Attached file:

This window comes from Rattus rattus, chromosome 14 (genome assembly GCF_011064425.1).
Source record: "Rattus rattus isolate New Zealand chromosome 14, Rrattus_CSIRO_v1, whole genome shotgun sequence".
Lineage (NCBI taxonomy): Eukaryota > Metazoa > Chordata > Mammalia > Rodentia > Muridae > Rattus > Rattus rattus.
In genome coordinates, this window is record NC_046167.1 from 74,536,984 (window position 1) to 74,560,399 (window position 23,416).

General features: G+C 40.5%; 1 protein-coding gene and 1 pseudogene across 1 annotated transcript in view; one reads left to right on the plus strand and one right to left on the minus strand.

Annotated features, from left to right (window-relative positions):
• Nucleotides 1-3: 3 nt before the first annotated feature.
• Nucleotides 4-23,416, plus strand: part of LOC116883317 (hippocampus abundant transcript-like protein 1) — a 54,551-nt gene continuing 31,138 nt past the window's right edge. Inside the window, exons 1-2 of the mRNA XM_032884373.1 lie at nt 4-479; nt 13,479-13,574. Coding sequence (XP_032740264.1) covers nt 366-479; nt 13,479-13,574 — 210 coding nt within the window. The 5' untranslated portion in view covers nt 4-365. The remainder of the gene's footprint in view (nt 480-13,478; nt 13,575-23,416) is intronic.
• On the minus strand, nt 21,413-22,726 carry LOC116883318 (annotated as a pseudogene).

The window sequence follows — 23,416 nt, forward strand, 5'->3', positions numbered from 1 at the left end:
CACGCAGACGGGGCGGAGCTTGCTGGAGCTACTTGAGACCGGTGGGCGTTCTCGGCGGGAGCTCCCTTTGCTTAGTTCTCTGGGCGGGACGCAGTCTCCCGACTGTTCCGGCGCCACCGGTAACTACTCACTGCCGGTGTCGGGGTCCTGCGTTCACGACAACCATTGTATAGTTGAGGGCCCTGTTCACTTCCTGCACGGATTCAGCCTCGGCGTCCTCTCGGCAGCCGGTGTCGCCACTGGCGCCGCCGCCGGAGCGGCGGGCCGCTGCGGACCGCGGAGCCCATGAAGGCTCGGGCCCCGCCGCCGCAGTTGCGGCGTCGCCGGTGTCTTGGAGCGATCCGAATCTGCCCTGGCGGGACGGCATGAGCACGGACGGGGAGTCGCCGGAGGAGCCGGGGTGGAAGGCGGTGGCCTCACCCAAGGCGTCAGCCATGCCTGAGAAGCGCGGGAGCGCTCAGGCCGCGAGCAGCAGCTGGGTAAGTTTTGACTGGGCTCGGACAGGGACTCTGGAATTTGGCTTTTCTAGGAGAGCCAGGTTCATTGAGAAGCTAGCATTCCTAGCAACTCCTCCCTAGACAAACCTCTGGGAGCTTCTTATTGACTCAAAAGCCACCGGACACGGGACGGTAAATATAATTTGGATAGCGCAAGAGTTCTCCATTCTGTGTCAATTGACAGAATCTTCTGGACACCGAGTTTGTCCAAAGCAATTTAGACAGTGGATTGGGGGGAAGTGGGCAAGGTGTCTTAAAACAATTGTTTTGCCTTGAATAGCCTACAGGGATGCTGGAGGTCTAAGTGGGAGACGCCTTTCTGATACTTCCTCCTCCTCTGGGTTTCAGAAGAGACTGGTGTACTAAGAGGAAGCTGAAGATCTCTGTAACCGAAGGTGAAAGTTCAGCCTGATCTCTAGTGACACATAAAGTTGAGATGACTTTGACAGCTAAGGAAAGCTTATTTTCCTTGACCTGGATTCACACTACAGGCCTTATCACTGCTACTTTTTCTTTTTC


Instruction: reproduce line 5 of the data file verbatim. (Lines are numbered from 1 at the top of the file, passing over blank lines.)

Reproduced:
General features: G+C 40.5%; 1 protein-coding gene and 1 pseudogene across 1 annotated transcript in view; one reads left to right on the plus strand and one right to left on the minus strand.